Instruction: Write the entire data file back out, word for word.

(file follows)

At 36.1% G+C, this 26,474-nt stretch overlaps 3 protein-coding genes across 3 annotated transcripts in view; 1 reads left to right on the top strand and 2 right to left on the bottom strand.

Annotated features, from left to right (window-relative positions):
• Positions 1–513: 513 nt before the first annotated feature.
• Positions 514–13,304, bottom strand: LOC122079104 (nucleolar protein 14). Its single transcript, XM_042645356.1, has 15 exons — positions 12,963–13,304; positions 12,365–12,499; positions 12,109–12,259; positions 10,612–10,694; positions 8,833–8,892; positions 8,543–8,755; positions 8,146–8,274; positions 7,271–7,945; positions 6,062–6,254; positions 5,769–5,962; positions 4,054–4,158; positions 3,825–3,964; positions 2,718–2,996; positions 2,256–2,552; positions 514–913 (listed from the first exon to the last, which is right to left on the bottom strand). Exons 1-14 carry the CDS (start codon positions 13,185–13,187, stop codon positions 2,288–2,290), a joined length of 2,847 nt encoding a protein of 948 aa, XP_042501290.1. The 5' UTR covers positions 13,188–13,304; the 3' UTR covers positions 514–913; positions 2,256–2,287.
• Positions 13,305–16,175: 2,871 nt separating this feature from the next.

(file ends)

At 36.1% G+C, this 26,474-nt stretch overlaps 3 protein-coding genes across 3 annotated transcripts in view; 1 reads left to right on the top strand and 2 right to left on the bottom strand.

Annotated features, from left to right (window-relative positions):
• Positions 1–513: 513 nt before the first annotated feature.
• Positions 514–13,304, bottom strand: LOC122079104 (nucleolar protein 14). Its single transcript, XM_042645356.1, has 15 exons — positions 12,963–13,304; positions 12,365–12,499; positions 12,109–12,259; positions 10,612–10,694; positions 8,833–8,892; positions 8,543–8,755; positions 8,146–8,274; positions 7,271–7,945; positions 6,062–6,254; positions 5,769–5,962; positions 4,054–4,158; positions 3,825–3,964; positions 2,718–2,996; positions 2,256–2,552; positions 514–913 (listed from the first exon to the last, which is right to left on the bottom strand). Exons 1-14 carry the CDS (start codon positions 13,185–13,187, stop codon positions 2,288–2,290), a joined length of 2,847 nt encoding a protein of 948 aa, XP_042501290.1. The 5' UTR covers positions 13,188–13,304; the 3' UTR covers positions 514–913; positions 2,256–2,287.
• Positions 13,305–16,175: 2,871 nt separating this feature from the next.